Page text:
To integrate VMware Enterprise PKS running on vSphere in VMware Cloud Assembly, click the Add Integration button, select the VMware Enterprise PKS tile, and then provide the necessary information: the UAA and PKS addresses, the location of the deployment, the cloud proxy (or create a new one), the PKS platform user credentials, and the name for this endpoint. Finally, save the changes as shown in Figure 4:
For a VMware Enterprise PKS deployment on AWS, follow the same steps as above for vSphere but set the location as Public Cloud.
Once successfully validated, both endpoints are visible in the Infrastructure tab as show in Figure 5:
These steps complete the integration between VMware Cloud Assembly and VMware Enterprise PKS running on vSphere and AWS.
Defining Compute Resources
After adding the endpoints, define a set of compute resources that can be used for provisioning Kubernetes clusters. Navigate to the ‘Kubernetes Zone’ tab and create a new zone. In the ‘Account’ field, select one of the PKS endpoints added before. Click the ‘On-demand’ tab and select cluster deployment plans that need to be enabled for provisioning Kubernetes clusters. Make sure that ‘Allow Provisioning’ is enabled for the selected plan. Save the settings and add this Kubernetes zone to the project.
Deploying Kubernetes Clusters from VMware Cloud Assembly
Now let’s deploy Kubernetes clusters from VMware Cloud Assembly to these VMware Enterprise PKS endpoints. In the Resources section under Kubernetes on the left, click the Deploy button under the Clusters tab, and then specify the details for the Kubernetes cluster to be deployed. These details include selecting the PKS endpoint and project name configured earlier, specifying names for the cluster and master, selecting the PKS Plan, and choosing the number of worker nodes, as shown in Figure 7:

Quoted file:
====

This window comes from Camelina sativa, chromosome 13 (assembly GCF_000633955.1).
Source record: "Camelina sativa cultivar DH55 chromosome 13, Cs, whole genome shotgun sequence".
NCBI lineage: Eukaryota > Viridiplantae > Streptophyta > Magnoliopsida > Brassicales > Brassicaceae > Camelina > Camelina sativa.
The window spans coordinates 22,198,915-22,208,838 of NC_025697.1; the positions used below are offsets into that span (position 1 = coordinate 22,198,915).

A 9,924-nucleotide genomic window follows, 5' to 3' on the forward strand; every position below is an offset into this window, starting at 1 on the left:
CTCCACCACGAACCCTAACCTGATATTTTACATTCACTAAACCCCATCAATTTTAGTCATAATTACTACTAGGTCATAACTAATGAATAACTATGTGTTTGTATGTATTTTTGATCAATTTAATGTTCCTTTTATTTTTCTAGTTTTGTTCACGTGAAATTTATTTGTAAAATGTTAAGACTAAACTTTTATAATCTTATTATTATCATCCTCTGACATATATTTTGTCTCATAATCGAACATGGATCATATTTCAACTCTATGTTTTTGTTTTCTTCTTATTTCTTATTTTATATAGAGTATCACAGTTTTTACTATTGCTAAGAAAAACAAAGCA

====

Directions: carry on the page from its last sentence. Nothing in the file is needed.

Once successfully completed, the clusters should be present in the Kubernetes tab, as shown in Figure 8:
We can also add a Kubernetes cluster running externally on any public or private cloud. Choose the ‘Add External’ button in the Kubernetes tab and enter the necessary information about this cluster as shown in Figure 9. Use a Kubernetes service account to create a bearer token to authenticate with the Kubernetes cluster. Once successfully validated, the cluster is visible in the Kubernetes tab in VMware Cloud Assembly, as shown in Figure 9:
Segregating Cluster Resources by Using Namespaces
We can also segregate the Kubernetes cluster resources by creating namespaces through VMware Cloud Assembly. A cloud administrator can add namespaces in Cloud Assembly and provide role-based access control to Kubernetes clusters. When a namespace is deployed with VMware Cloud Assembly, it includes a link to a kubeconfig file that grants users, such as developers, access to interact with and manage some aspects of the namespace.
You can add namespaces in VMware Cloud Assembly by navigating to the Namespaces tab in the Kubernetes section and clicking the ‘New Namespace’ button. All that is required is creating a name for the namespace, selecting the Kubernetes cluster, and clicking Create. Once submitted, it should look something like the namespace in Figure 10: